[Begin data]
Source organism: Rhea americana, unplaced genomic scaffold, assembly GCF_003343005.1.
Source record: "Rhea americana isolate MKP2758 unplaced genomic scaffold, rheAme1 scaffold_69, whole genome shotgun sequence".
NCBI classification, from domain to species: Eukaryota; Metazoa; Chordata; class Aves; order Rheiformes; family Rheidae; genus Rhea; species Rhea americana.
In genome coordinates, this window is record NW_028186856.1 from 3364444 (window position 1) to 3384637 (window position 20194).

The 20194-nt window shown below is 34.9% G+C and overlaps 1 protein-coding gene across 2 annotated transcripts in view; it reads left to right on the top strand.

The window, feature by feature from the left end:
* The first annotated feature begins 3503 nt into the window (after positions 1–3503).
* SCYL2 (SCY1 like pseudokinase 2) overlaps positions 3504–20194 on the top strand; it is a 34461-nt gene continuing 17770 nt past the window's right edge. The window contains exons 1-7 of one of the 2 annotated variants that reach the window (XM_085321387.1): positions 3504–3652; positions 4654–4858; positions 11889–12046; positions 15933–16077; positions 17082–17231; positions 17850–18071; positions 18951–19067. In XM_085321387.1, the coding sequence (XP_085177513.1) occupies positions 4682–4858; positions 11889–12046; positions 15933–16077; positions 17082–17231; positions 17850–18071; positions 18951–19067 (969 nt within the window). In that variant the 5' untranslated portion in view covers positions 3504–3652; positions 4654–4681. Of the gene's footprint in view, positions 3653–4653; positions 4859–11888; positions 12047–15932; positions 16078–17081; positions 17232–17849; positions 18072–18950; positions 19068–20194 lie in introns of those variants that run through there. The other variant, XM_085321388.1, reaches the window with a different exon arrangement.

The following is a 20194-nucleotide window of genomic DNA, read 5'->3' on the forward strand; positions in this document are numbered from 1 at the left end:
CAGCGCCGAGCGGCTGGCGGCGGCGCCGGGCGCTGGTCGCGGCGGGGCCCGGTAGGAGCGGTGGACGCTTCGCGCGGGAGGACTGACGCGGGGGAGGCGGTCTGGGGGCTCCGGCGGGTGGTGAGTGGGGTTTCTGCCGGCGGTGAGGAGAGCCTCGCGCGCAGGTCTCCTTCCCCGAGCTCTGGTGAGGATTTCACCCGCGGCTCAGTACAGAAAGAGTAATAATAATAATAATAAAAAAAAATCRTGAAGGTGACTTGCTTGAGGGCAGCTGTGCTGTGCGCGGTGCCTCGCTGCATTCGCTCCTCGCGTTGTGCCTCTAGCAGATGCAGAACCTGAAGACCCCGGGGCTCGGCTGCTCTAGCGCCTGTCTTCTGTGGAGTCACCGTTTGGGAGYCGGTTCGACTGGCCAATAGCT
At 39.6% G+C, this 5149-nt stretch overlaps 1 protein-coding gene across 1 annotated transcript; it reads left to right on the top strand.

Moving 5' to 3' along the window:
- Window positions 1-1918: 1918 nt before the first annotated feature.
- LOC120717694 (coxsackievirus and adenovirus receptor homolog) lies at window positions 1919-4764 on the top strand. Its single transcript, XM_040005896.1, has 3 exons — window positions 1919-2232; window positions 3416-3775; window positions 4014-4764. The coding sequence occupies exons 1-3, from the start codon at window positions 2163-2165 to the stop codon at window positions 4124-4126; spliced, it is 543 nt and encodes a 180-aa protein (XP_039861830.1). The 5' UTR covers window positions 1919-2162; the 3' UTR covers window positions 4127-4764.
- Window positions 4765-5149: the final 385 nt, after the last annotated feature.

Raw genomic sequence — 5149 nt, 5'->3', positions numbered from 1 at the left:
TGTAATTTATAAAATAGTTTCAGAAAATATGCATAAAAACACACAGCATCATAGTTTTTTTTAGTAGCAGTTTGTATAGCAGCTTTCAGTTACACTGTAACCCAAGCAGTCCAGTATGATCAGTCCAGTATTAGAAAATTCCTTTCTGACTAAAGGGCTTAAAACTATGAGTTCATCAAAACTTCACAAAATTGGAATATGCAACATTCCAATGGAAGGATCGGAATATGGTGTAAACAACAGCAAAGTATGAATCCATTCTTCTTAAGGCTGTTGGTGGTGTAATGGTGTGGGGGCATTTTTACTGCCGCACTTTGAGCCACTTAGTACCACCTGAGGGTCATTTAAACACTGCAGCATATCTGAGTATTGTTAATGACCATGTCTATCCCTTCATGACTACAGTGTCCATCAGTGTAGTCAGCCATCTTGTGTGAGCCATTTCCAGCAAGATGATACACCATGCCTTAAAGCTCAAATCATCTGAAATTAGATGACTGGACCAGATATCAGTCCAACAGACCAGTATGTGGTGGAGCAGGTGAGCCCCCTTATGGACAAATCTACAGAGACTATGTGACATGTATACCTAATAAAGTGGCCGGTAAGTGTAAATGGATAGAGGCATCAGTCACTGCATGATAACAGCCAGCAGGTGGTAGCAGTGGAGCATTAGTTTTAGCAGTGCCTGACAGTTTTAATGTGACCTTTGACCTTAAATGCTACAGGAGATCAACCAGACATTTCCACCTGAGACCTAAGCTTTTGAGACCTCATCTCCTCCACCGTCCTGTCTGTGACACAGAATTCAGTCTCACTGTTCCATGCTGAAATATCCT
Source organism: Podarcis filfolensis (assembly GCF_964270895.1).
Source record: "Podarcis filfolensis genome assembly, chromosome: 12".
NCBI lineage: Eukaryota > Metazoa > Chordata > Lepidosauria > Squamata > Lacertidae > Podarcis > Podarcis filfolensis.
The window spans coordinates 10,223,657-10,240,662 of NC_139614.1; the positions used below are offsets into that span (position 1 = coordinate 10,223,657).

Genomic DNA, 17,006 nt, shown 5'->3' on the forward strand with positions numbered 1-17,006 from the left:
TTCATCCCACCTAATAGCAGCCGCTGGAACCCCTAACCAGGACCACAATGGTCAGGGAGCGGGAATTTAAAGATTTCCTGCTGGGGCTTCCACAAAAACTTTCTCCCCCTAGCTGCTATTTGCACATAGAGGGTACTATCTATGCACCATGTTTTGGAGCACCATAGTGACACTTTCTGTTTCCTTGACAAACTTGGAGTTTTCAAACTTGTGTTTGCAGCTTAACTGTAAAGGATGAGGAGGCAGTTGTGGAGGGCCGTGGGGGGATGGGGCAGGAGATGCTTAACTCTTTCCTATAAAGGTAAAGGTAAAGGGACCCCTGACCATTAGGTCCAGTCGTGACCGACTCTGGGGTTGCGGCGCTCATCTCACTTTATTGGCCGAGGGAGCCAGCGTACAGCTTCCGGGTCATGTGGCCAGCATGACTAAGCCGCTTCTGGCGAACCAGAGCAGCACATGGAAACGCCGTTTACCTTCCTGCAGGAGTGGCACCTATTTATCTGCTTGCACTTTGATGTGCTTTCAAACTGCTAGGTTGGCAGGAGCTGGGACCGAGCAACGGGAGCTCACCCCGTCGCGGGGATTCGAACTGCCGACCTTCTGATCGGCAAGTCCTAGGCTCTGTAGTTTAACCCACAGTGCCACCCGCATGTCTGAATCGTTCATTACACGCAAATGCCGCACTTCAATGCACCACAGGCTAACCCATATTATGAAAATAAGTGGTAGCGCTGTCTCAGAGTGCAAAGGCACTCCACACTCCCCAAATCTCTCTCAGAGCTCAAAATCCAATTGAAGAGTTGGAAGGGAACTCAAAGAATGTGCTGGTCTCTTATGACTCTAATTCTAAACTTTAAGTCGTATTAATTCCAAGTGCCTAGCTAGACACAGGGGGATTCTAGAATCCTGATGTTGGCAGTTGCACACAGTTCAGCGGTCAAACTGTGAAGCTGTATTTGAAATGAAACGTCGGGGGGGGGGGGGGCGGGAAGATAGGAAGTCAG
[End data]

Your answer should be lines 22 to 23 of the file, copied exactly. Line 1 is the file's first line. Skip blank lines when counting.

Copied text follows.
Genomic DNA, 17,006 nt, shown 5'->3' on the forward strand with positions numbered 1-17,006 from the left:
TTCATCCCACCTAATAGCAGCCGCTGGAACCCCTAACCAGGACCACAATGGTCAGGGAGCGGGAATTTAAAGATTTCCTGCTGGGGCTTCCACAAAAACTTTCTCCCCCTAGCTGCTATTTGCACATAGAGGGTACTATCTATGCACCATGTTTTGGAGCACCATAGTGACACTTTCTGTTTCCTTGACAAACTTGGAGTTTTCAAACTTGTGTTTGCAGCTTAACTGTAAAGGATGAGGAGGCAGTTGTGGAGGGCCGTGGGGGGATGGGGCAGGAGATGCTTAACTCTTTCCTATAAAGGTAAAGGTAAAGGGACCCCTGACCATTAGGTCCAGTCGTGACCGACTCTGGGGTTGCGGCGCTCATCTCACTTTATTGGCCGAGGGAGCCAGCGTACAGCTTCCGGGTCATGTGGCCAGCATGACTAAGCCGCTTCTGGCGAACCAGAGCAGCACATGGAAACGCCGTTTACCTTCCTGCAGGAGTGGCACCTATTTATCTGCTTGCACTTTGATGTGCTTTCAAACTGCTAGGTTGGCAGGAGCTGGGACCGAGCAACGGGAGCTCACCCCGTCGCGGGGATTCGAACTGCCGACCTTCTGATCGGCAAGTCCTAGGCTCTGTAGTTTAACCCACAGTGCCACCCGCATGTCTGAATCGTTCATTACACGCAAATGCCGCACTTCAATGCACCACAGGCTAACCCATATTATGAAAATAAGTGGTAGCGCTGTCTCAGAGTGCAAAGGCACTCCACACTCCCCAAATCTCTCTCAGAGCTCAAAATCCAATTGAAGAGTTGGAAGGGAACTCAAAGAATGTGCTGGTCTCTTATGACTCTAATTCTAAACTTTAAGTCGTATTAATTCCAAGTGCCTAGCTAGACACAGGGGGATTCTAGAATCCTGATGTTGGCAGTTGCACACAGTTCAGCGGTCAAACTGTGAAGCTGTATTTGAAATGAAACGTCGGGGGGGGGGGGGGCGGGAAGATAGGAAGTCAG